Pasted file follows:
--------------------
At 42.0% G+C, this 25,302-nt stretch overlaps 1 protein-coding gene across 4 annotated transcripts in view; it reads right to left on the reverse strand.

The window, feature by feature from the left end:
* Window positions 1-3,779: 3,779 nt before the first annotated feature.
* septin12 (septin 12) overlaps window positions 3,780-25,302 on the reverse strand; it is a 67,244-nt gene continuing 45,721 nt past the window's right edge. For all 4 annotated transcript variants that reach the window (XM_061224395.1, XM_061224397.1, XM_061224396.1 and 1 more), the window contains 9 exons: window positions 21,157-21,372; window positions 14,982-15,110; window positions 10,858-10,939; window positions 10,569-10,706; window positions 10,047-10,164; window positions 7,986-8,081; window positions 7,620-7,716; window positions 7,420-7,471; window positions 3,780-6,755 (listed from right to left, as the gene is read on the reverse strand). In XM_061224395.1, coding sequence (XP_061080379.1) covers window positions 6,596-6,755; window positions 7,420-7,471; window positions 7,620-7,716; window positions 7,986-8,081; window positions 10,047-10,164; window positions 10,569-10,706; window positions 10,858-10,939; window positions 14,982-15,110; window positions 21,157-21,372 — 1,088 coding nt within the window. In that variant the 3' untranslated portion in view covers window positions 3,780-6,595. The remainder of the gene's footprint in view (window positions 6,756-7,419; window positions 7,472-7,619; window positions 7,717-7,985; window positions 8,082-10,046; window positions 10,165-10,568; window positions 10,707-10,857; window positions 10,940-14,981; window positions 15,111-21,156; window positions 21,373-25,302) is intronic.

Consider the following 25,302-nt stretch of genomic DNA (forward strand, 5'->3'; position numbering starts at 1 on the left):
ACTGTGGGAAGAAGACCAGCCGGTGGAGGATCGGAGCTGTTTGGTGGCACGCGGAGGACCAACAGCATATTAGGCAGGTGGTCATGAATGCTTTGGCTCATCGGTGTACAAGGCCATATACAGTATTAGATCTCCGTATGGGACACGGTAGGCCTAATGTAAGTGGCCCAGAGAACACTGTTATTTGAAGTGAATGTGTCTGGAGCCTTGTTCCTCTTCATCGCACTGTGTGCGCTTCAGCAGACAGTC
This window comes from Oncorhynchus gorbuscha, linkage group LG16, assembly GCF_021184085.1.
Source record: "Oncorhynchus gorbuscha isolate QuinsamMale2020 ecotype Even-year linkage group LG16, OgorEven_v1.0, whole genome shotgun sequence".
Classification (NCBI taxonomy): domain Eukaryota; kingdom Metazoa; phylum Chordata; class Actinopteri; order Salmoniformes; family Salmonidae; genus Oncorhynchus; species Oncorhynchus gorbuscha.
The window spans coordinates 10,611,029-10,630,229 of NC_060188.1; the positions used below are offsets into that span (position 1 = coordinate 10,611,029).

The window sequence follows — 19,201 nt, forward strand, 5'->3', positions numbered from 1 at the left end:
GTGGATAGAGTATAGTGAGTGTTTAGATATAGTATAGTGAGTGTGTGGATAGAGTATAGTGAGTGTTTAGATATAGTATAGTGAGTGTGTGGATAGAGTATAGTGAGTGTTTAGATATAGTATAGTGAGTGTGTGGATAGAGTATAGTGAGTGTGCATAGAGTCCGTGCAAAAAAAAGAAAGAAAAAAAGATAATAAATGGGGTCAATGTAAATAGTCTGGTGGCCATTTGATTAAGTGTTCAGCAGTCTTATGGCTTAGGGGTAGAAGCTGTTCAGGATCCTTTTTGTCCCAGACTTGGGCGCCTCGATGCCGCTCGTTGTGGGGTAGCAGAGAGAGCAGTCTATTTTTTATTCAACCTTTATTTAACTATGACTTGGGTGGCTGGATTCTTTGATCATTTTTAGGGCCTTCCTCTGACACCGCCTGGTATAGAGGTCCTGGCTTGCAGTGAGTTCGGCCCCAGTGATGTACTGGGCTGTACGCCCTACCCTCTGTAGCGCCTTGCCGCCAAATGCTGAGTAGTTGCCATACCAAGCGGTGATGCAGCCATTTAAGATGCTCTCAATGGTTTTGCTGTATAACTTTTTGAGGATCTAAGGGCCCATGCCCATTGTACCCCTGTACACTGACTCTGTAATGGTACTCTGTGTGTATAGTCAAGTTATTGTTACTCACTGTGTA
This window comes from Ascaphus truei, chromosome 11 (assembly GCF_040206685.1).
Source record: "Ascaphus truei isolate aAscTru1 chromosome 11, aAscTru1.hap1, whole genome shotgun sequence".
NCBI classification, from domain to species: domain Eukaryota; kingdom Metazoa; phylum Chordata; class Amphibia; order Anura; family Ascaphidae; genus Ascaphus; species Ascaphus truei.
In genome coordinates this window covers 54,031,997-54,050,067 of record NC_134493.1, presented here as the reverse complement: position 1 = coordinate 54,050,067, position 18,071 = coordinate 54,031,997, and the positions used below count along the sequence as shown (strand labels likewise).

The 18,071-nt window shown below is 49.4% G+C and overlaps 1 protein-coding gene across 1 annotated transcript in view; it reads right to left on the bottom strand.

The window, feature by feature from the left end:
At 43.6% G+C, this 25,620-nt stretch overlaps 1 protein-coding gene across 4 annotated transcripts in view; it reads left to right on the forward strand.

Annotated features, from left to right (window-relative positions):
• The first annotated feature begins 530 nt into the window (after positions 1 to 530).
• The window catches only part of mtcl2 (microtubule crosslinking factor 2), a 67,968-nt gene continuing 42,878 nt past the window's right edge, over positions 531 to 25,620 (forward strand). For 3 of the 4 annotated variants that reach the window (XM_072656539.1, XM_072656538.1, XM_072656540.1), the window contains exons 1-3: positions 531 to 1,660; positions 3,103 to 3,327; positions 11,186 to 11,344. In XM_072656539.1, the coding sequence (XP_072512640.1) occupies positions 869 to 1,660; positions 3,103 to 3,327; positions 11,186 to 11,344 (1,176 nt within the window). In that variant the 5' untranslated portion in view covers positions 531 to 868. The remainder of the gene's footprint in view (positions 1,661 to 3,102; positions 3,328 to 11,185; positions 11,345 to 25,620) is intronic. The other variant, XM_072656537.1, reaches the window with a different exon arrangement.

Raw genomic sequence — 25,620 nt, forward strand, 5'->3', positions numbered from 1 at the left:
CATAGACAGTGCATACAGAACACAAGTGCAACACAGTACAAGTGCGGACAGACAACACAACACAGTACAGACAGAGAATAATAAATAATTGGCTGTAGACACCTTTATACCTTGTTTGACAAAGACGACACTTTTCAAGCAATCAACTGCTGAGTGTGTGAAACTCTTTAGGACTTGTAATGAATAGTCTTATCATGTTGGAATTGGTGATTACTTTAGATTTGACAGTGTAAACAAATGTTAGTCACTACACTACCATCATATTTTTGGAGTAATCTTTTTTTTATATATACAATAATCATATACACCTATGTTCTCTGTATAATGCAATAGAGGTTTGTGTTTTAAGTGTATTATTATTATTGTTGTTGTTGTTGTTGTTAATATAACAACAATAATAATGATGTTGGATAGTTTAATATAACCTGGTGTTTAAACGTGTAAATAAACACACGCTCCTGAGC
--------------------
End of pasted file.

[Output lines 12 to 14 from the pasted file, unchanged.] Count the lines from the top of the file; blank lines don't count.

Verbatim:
GTGGATAGAGTATAGTGAGTGTTTAGATATAGTATAGTGAGTGTGTGGATAGAGTATAGTGAGTGTTTAGATATAGTATAGTGAGTGTGTGGATAGAGTATAGTGAGTGTTTAGATATAGTATAGTGAGTGTGTGGATAGAGTATAGTGAGTGTGCATAGAGTCCGTGCAAAAAAAAGAAAGAAAAAAAGATAATAAATGGGGTCAATGTAAATAGTCTGGTGGCCATTTGATTAAGTGTTCAGCAGTCTTATGGCTTAGGGGTAGAAGCTGTTCAGGATCCTTTTTGTCCCAGACTTGGGCGCCTCGATGCCGCTCGTTGTGGGGTAGCAGAGAGAGCAGTCTATTTTTTATTCAACCTTTATTTAACTATGACTTGGGTGGCTGGATTCTTTGATCATTTTTAGGGCCTTCCTCTGACACCGCCTGGTATAGAGGTCCTGGCTTGCAGTGAGTTCGGCCCCAGTGATGTACTGGGCTGTACGCCCTACCCTCTGTAGCGCCTTGCCGCCAAATGCTGAGTAGTTGCCATACCAAGCGGTGATGCAGCCATTTAAGATGCTCTCAATGGTTTTGCTGTATAACTTTTTGAGGATCTAAGGGCCCATGCCCATTGTACCCCTGTACACTGACTCTGTAATGGTACTCTGTGTGTATAGTCAAGTTATTGTTACTCACTGTGTA
This window comes from Ascaphus truei, chromosome 11 (assembly GCF_040206685.1).
Source record: "Ascaphus truei isolate aAscTru1 chromosome 11, aAscTru1.hap1, whole genome shotgun sequence".